Art matters because it brings us outside of our own existence, whether we are the creator or the audience, we are forced to look at the raw material or the final product in a way that it never existed before.

“We have gotten from Duchamp this concern which interests us more than anything else: the blurring of the distinction between art and life” (158). Art is the transference of an experience before one being to another. It can transcend time and space. Art cannot mean one thing and one thing only. It must contain gaps between what is reality and what is art. The more perfectly digital sound recording and digital photography can reproduce something, the less they become art. Art is the influence a person has on something. It is based on inspiration. A person painting what they see out a window is creating art because they are a person. A sculptor molding clay is making art. A person manipulating the settings on a camera to tell it how much light it needs, how brief a time it needs it and what to focus on before holding the camera in just the right spot is creating art.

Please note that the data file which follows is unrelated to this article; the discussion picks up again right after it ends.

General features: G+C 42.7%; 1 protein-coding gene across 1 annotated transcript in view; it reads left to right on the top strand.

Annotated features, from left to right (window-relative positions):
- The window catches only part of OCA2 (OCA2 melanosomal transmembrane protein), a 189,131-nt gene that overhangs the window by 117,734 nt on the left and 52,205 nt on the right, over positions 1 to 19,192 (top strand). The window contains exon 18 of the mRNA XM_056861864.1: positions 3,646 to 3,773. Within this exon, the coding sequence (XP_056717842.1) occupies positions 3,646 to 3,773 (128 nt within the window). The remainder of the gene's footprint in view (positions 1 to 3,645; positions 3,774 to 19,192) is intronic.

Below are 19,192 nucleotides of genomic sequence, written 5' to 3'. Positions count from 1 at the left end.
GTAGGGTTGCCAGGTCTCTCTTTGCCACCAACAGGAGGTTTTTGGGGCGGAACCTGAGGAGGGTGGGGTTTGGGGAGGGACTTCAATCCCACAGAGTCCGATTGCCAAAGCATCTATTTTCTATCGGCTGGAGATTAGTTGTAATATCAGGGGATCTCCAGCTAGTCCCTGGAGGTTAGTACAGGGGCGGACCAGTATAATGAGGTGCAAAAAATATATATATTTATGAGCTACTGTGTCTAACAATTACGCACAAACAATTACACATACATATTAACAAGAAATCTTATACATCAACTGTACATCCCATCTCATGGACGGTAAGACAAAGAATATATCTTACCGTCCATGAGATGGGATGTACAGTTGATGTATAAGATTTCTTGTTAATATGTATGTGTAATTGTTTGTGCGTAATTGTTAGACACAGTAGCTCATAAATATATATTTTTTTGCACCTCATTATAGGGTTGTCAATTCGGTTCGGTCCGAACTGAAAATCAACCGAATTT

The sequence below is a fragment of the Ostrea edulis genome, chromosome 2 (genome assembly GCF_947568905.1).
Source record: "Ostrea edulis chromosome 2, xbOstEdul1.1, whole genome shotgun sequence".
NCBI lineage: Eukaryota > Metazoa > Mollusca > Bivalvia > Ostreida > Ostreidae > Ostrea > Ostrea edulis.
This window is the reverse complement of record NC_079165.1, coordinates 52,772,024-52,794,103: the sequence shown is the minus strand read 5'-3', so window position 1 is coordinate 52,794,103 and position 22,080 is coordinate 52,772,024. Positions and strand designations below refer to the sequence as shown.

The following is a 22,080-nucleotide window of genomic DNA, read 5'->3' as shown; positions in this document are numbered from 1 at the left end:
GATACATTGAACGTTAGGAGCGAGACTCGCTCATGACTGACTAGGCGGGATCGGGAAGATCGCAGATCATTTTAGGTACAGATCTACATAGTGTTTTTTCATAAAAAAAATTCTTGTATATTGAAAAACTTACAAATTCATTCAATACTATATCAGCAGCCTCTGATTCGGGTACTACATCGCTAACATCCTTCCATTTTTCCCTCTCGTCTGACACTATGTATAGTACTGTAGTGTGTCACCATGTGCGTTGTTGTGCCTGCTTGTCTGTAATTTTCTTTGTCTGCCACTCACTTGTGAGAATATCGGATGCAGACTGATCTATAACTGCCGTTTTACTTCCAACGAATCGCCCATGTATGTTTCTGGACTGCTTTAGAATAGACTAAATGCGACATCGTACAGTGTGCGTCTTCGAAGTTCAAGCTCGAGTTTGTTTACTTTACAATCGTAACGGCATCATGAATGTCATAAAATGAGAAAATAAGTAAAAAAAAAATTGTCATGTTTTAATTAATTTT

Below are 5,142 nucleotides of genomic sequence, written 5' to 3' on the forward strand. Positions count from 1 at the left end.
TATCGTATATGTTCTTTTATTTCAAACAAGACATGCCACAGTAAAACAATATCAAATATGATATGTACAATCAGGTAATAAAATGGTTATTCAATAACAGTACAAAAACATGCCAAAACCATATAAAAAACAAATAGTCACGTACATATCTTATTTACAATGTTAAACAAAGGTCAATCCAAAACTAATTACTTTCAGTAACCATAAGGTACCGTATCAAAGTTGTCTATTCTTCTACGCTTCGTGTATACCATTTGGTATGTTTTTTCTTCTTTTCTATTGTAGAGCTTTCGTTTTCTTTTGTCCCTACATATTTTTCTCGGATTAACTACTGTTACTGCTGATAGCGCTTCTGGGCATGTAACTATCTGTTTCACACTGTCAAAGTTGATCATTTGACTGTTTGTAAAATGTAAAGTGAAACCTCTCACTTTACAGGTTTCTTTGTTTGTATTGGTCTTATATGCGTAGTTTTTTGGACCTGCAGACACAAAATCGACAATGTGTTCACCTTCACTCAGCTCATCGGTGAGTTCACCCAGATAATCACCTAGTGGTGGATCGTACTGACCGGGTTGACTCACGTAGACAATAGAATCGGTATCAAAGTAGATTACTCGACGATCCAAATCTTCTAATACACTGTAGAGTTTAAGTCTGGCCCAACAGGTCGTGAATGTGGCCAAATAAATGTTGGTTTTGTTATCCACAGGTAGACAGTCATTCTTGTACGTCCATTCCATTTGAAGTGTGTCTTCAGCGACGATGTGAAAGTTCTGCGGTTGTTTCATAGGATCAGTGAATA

A machine spitting out photocopies is not creating art. A machine spitting out models based on machine-made scans is not making art. A person pressing one button to produce an image is creating a portion of a piece of art, the camera is doing the rest.

The representations are becoming so close to reality that they lose the spaces into which the audience fits. We watch reality TV merge entertainment with reality as we have merged entertainment with art. We have begun judging a film by the number of pixels in a frame rather than by how it makes us feel. Art has become thought of as optional when nothing could be more essential.